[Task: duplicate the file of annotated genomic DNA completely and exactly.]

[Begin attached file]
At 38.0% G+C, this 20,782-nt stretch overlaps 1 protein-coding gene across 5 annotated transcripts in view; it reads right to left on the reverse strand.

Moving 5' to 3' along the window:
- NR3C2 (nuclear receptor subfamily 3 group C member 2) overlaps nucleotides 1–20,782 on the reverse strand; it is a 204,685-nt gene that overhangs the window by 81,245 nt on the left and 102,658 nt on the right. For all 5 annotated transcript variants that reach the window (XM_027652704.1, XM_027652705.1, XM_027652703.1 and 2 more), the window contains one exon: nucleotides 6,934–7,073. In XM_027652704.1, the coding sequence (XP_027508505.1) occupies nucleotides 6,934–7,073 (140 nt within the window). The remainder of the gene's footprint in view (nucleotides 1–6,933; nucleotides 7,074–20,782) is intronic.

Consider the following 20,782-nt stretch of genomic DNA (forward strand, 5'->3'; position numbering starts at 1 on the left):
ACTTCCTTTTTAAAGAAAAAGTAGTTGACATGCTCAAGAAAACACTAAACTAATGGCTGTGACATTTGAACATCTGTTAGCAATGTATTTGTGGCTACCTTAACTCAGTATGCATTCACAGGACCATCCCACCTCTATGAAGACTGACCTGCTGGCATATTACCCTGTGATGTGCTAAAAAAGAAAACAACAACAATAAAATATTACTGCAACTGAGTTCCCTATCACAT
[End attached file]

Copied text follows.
At 38.0% G+C, this 20,782-nt stretch overlaps 1 protein-coding gene across 5 annotated transcripts in view; it reads right to left on the reverse strand.

Moving 5' to 3' along the window:
- NR3C2 (nuclear receptor subfamily 3 group C member 2) overlaps nucleotides 1–20,782 on the reverse strand; it is a 204,685-nt gene that overhangs the window by 81,245 nt on the left and 102,658 nt on the right. For all 5 annotated transcript variants that reach the window (XM_027652704.1, XM_027652705.1, XM_027652703.1 and 2 more), the window contains one exon: nucleotides 6,934–7,073. In XM_027652704.1, the coding sequence (XP_027508505.1) occupies nucleotides 6,934–7,073 (140 nt within the window). The remainder of the gene's footprint in view (nucleotides 1–6,933; nucleotides 7,074–20,782) is intronic.

Consider the following 20,782-nt stretch of genomic DNA (forward strand, 5'->3'; position numbering starts at 1 on the left):
ACTTCCTTTTTAAAGAAAAAGTAGTTGACATGCTCAAGAAAACACTAAACTAATGGCTGTGACATTTGAACATCTGTTAGCAATGTATTTGTGGCTACCTTAACTCAGTATGCATTCACAGGACCATCCCACCTCTATGAAGACTGACCTGCTGGCATATTACCCTGTGATGTGCTAAAAAAGAAAACAACAACAATAAAATATTACTGCAACTGAGTTCCCTATCACAT